With rising COVID-19 cases, US bases in Japan come under scrutiny

A recent surge of COVID-19 infections in the Okinawa, Hiroshima and Yamaguchi prefectures has been connected to the presence of US military bases in Japan

January 11, 2022 by Peoples Dispatch
Protest against U.S. base relocation in Okinawa
Protest in Okinawa against the presence of US military bases in Japan on December 14, 2021. (Photo: IC via Global Times)

The United States’ extensive military presence in Japan is coming under strong political scrutiny after a surge in COVID-19 infections. On Saturday, January 8, Japan reported more than 8,000 cases in a single day, the second time since September 2020, compared to just 456 reported on January 1.

Local officials and Japanese opposition groups have blamed the US military bases in the country for being largely responsible for the rise in cases. Unlike previous waves that affected major metropolitan cities like Tokyo and Osaka, a significant number of the new infections are being reported from regions that house US troops stationed in Japan.

On Saturday, when Japan recorded the highest daily reported numbers in months, the Okinawa prefecture which houses over 70% of all the US military personnel in Japan reported over 1,700 cases. Okinawa had reported only 52 cases on January 1. This rise was the highest of any prefecture, accounting for a fifth of all cases across Japan, even though the island group represents barely over 1% of the national population. Okinawa governor Denny Tamaki categorically stated in a press conference last week that “US military bases are one of the major causes of the spread of infections.”

A similar steep rise in COVID-19 infections was reported in two other prefectures that house some of the larger US military bases – Hiroshima, which went from 21 on January 1 to close to 550 on Saturday, and Yamaguchi, which reported only a handful of cases between November and December but has now started reporting more than a 100 cases a day.

Barely a week into the new year, these three prefectures were put under a state of partial emergency by their respective governments for the first time in months. Reports have also emerged that US military bases have been lax in the implementation of counter-pandemic protocols.

According to reports, post-arrival and pre-departure testing as required by Japan, and mandatory quarantines which the US unilaterally brought down from 14 days to 10 were also not followed rigorously by the US military personnel. The usage of masks inside the base and isolation of symptomatic individuals was also reportedly not followed.

Japan hosts over 50,000 US troops in several overseas bases on its territory. Under the Status of Forces Agreement signed by the two nations in 1960, Japan has almost no authority to impose local laws and restrictions or monitor the US forces stationed in the country.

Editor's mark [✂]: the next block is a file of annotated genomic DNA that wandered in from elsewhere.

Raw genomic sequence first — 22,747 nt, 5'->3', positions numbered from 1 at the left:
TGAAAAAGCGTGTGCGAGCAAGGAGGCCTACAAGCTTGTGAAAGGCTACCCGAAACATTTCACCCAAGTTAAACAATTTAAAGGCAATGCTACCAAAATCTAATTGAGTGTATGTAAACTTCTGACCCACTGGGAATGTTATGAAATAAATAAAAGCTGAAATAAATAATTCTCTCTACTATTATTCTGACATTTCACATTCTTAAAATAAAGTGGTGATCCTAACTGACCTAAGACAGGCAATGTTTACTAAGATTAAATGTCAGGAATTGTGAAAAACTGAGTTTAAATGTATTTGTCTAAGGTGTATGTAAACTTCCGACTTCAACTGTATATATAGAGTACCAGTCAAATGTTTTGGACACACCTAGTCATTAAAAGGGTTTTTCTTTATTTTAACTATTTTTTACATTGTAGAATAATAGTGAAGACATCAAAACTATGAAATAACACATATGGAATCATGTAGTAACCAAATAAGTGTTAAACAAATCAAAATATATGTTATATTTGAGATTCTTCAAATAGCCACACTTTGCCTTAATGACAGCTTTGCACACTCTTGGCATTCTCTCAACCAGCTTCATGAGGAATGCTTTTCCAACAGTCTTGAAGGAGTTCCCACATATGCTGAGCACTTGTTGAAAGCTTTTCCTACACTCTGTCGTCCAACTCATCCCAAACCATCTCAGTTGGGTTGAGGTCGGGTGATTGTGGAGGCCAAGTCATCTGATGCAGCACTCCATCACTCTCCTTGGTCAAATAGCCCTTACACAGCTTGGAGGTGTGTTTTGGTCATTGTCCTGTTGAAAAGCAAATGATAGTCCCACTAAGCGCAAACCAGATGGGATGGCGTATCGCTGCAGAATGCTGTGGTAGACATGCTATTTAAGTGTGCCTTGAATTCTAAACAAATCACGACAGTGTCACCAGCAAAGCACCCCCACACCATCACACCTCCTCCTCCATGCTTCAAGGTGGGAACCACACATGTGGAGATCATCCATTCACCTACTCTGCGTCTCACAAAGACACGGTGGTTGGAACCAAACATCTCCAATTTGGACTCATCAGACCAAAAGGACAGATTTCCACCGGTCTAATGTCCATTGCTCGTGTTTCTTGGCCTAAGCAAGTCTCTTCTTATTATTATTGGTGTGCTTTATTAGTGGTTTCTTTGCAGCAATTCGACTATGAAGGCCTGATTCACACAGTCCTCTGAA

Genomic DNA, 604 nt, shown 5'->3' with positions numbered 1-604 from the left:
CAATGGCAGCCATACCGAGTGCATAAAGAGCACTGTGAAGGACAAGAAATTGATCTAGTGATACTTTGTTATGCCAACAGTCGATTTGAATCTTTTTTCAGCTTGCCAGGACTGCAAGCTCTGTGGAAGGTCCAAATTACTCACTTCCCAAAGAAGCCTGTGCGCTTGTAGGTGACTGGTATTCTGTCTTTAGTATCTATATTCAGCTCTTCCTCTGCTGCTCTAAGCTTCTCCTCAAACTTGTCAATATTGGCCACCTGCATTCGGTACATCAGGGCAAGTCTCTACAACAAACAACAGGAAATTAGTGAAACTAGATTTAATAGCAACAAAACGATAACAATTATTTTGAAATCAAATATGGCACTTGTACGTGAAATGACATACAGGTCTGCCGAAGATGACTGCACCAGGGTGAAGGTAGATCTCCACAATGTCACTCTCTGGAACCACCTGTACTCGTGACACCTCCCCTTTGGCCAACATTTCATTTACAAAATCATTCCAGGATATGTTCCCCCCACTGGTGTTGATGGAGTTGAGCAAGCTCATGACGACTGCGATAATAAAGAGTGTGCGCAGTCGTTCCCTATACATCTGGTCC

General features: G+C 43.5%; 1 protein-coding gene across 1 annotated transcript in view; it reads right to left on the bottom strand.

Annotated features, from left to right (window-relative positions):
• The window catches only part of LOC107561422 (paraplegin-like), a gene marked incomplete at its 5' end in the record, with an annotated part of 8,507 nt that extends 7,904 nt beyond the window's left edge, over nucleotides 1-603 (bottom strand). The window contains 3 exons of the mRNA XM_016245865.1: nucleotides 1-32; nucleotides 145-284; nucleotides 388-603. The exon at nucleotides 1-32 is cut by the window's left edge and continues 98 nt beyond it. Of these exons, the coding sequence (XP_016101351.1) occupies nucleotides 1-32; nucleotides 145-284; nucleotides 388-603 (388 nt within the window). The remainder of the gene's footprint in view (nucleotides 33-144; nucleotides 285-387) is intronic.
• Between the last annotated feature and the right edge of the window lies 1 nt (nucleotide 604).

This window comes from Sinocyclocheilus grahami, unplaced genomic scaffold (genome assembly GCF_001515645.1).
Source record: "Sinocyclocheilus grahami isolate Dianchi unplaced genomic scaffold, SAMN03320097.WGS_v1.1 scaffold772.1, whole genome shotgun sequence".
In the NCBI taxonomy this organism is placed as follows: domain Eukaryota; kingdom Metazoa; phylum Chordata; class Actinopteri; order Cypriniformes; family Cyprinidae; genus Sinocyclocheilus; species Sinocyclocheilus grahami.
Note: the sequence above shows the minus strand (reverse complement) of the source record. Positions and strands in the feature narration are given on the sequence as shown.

Nevertheless, after a major public backlash caused by the rise in cases, a joint agreement by Japan and the US imposed severe restrictions on mobility of US troops inside the bases for 14 days, except for “essential” activities, starting from Monday, January 10.

Anger and widespread opposition to the continued presence of the US military in Japan has been revived during the pandemic. “The root cause lies in the humiliating Status of Forces Agreement,” said Kazuo Shii, leader of the Japanese Communist Party (JCP), which has for long demanded the relocation and even outright withdrawal of US troops from Japan. “We strongly demand a drastic revision,” Shii said

Okinawa has been the epicenter of the opposition to US military presence in Japan since it houses most of the troops. Thousands participated in protests against recent plans of building a new base for the relocation of a US air force base – US Marine Corps Air Station Futenma – in Ginowan City to Henoko near the city of Nago.

Since at least 2014, opponents of the US bases have won two consecutive gubernatorial elections. Massive protests were witnessed across Okinawa with thousands of locals expressing outrage at rising crimes and other issues arising from the foreign military’s presence. On December 14, protesters in canoes took out a protest in Nago against the land reclamation work for the planned relocation in Henoko. 

The recent COVID-19 surge and the role of the US military base may affect the mayoral election in Nago scheduled for January 23. The city was the flashpoint for local opposition against Camp Futenma’s relocation. It already houses one of the largest US bases, Camp Schwab.

The mayoral race will be between incumbent Taketoyo Togcuhi, supported by the ruling conservative Liberal Democratic Party which also supports the continued presence of US forces in Japan, and Yohei Kishimoto, an opposition candidate supported by the opposition Constitutional Democratic Party and the JCP, along with governor Tamaki.